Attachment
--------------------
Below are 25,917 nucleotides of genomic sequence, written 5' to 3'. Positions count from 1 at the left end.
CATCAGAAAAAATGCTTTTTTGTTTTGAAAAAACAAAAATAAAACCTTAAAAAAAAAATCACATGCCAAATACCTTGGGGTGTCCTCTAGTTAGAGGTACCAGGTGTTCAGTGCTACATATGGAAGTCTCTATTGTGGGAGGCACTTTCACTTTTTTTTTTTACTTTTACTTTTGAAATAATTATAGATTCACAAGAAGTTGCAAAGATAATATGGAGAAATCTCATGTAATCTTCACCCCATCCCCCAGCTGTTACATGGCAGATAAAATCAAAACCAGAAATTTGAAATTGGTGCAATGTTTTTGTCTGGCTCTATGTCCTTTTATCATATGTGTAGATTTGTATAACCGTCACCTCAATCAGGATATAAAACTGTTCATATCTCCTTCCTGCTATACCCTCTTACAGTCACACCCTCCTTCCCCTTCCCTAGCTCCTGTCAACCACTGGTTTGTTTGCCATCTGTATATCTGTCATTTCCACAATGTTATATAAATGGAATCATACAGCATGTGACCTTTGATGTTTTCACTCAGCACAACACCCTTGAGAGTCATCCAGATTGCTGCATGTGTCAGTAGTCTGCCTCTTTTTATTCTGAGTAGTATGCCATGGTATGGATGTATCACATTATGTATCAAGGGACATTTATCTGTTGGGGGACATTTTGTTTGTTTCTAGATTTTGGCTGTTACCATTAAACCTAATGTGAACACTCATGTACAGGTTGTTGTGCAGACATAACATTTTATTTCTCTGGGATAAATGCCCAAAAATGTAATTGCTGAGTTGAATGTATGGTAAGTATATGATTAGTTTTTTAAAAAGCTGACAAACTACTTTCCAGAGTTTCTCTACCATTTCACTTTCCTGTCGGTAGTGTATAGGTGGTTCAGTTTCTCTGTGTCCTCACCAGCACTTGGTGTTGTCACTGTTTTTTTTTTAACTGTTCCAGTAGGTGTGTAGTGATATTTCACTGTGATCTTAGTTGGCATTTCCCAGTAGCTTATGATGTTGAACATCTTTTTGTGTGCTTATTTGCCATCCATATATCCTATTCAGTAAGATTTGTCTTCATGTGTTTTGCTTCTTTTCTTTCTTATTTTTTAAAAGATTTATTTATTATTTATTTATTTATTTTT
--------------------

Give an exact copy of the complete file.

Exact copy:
Below are 25,917 nucleotides of genomic sequence, written 5' to 3'. Positions count from 1 at the left end.
CATCAGAAAAAATGCTTTTTTGTTTTGAAAAAACAAAAATAAAACCTTAAAAAAAAAATCACATGCCAAATACCTTGGGGTGTCCTCTAGTTAGAGGTACCAGGTGTTCAGTGCTACATATGGAAGTCTCTATTGTGGGAGGCACTTTCACTTTTTTTTTTTACTTTTACTTTTGAAATAATTATAGATTCACAAGAAGTTGCAAAGATAATATGGAGAAATCTCATGTAATCTTCACCCCATCCCCCAGCTGTTACATGGCAGATAAAATCAAAACCAGAAATTTGAAATTGGTGCAATGTTTTTGTCTGGCTCTATGTCCTTTTATCATATGTGTAGATTTGTATAACCGTCACCTCAATCAGGATATAAAACTGTTCATATCTCCTTCCTGCTATACCCTCTTACAGTCACACCCTCCTTCCCCTTCCCTAGCTCCTGTCAACCACTGGTTTGTTTGCCATCTGTATATCTGTCATTTCCACAATGTTATATAAATGGAATCATACAGCATGTGACCTTTGATGTTTTCACTCAGCACAACACCCTTGAGAGTCATCCAGATTGCTGCATGTGTCAGTAGTCTGCCTCTTTTTATTCTGAGTAGTATGCCATGGTATGGATGTATCACATTATGTATCAAGGGACATTTATCTGTTGGGGGACATTTTGTTTGTTTCTAGATTTTGGCTGTTACCATTAAACCTAATGTGAACACTCATGTACAGGTTGTTGTGCAGACATAACATTTTATTTCTCTGGGATAAATGCCCAAAAATGTAATTGCTGAGTTGAATGTATGGTAAGTATATGATTAGTTTTTTAAAAAGCTGACAAACTACTTTCCAGAGTTTCTCTACCATTTCACTTTCCTGTCGGTAGTGTATAGGTGGTTCAGTTTCTCTGTGTCCTCACCAGCACTTGGTGTTGTCACTGTTTTTTTTTTAACTGTTCCAGTAGGTGTGTAGTGATATTTCACTGTGATCTTAGTTGGCATTTCCCAGTAGCTTATGATGTTGAACATCTTTTTGTGTGCTTATTTGCCATCCATATATCCTATTCAGTAAGATTTGTCTTCATGTGTTTTGCTTCTTTTCTTTCTTATTTTTTAAAAGATTTATTTATTATTTATTTATTTATTTTT